Point spreads and moneylines are two of the most common ways for people to bet on an NFL football game every week. For first-time bettors, and even those who are more seasoned, deciding which bet to make on any given Sunday, Monday, Thursday and some Saturdays in December usually comes down to those two betting types.
Here at Odds Shark, we want you to make smart picks. This page will explore the spread vs moneyline so you can decide which form of betting makes sense for your NFL wagers – whether it’s the Super Bowl, the NFC wild-card game or a typical matchup between the Patriots and Jets.
What is the Moneyline?
Moneyline betting is also called straight-up betting. This is the most basic way to bet because you are simply picking a team to win.
When you visit your sportsbook of choice, you’ll see moneyline odds that look something like this:
In this case Atlanta is the favorite and New Orleans is the underdog. You can always tell which NFL team is the favorite because they are represented by the minus sign (-), whereas underdogs are shown with the plus sign (+). This is universal across all sports and not just the NFL.
If you were to bet $100 on the Falcons and they won, you’d get a payout of $166.67 – your original $100 comes back along with your winnings of $66.67. On the other hand, the same bet on a triumphant Saints team would give you a payout of $225 – you get your $100 back and your winnings of $125. When you make your NFL picks, you do not have to wager $100. You can bet any amount you want. Our Odds Calculator can help you determine how much you’d win based on the amount you bet.
What is the Point Spread?
Point spreads are a little more advanced, but still pretty easy to wrap your head around. Rather than choosing outright who will win the game, the spread allows you to choose by how much that team will win or lose.
Spread odds would look something like this:
For this NFL betting example, Dallas has to win the game by four or more points and Houston has to win the game outright or not lose by more than three points. A winning bet would be on whichever team covers the spread.
The spread is the key unit of measurement between two sides when it comes to NFL betting. This is what oddsmakers – those who set the betting lines for NFL and other sports – use to define how much better one team is perceived to be than their opponent in an effort to create equal action on both sides of the bet.
Spreads usually come with half-points such as 3.5 because this eliminates the option of pushing a game because of a tie – which can happen in the NFL, although it is rare. A PUSH is when the final score or final spread hits the oddsmaker’s number exactly and your bet is refunded.
Moneyline vs Spread: Finding Betting Value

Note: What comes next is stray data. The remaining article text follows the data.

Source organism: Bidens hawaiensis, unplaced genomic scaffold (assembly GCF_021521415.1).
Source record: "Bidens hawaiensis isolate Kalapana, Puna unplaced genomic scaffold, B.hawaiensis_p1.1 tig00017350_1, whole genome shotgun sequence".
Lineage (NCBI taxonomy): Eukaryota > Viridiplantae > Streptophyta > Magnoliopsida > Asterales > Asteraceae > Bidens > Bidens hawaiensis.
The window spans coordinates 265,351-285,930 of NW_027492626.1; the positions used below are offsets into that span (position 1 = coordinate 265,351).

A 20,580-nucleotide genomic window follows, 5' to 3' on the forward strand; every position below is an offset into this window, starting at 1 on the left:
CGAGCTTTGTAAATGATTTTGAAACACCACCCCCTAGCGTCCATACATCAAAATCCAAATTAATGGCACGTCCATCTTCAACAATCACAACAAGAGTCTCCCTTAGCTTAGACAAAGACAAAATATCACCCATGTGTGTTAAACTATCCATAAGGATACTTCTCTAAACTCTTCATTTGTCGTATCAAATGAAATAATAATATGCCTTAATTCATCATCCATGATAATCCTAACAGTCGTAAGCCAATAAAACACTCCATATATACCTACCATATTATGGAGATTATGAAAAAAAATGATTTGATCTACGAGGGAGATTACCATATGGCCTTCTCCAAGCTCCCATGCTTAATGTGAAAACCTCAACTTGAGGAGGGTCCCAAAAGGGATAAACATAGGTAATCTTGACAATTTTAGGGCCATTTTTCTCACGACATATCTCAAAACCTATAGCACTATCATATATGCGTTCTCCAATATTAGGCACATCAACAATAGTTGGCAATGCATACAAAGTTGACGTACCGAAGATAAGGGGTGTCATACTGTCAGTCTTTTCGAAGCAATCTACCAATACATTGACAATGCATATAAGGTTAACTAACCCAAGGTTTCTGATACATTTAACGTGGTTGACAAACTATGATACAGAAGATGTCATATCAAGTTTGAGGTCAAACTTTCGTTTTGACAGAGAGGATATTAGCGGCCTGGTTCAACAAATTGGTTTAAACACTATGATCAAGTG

Typically, the moneyline odds on a favorite don’t appear to have much significance. Sportsbooks will give points to an underdog and take points away from the favorite. This can be pretty valuable when betting on a heavy favorite if their moneyline is outrageous at something like -200 where you’d have to bet $200 to win $100. That same team could be -8.5 favorites and if they cover that by winning by nine or more points, the odds could be lower at, let’s say, -130. In some cases, you can even find plus (+) money if the spread is very large. In scenarios like that, an NFL spread may be more useful because you are confident in a team winning but there may be more worth for that team to win by 8.5 or more points.
Continuing with the moneyline vs spread debate, a straight-up bet can be very profitable if you have an angle or consensus data on why the underdog is going to win the game. Unless it’s a close game with pick’em odds (where both teams are offered at -110), the dog usually has plus odds. For instance, the Seahawks could be -200 favorites to beat the Chargers, who are coming back at +150. If you feel that Los Angeles is going to win when you make your picks, you could lay down $100 and profit an extra $150.
When you are deciding to bet on the underdog, it’s always important to consider both the NFL moneyline and the point spread. If the point spread is low, such as +2.5, the odds will likely be greater to just bet that team to win outright rather than succumb to their opponent by two or fewer points. If an underdog team has a spread of +2.5, the odds for that may be -160 whereas for them to win outright would likely be plus-money, maybe at +130.
Final scores matter for both sports betting options, and sportsbooks will offer NFL odds on both spreads and moneylines, but it all comes down to where you think the betting value lies. Just remember that when you bet on a point spread, you’re actually betting on the number of points a team needs to cover and not the final score like you would with the moneyline.
Our NFL Database can help you decide which side of a bet to take. This handicapping tool shows you how two teams performed against the spread (ATS) and each other in their previous matchups. Complete with scores and wager info, you’ll be able to make spread and/or moneyline bets each week like a pro.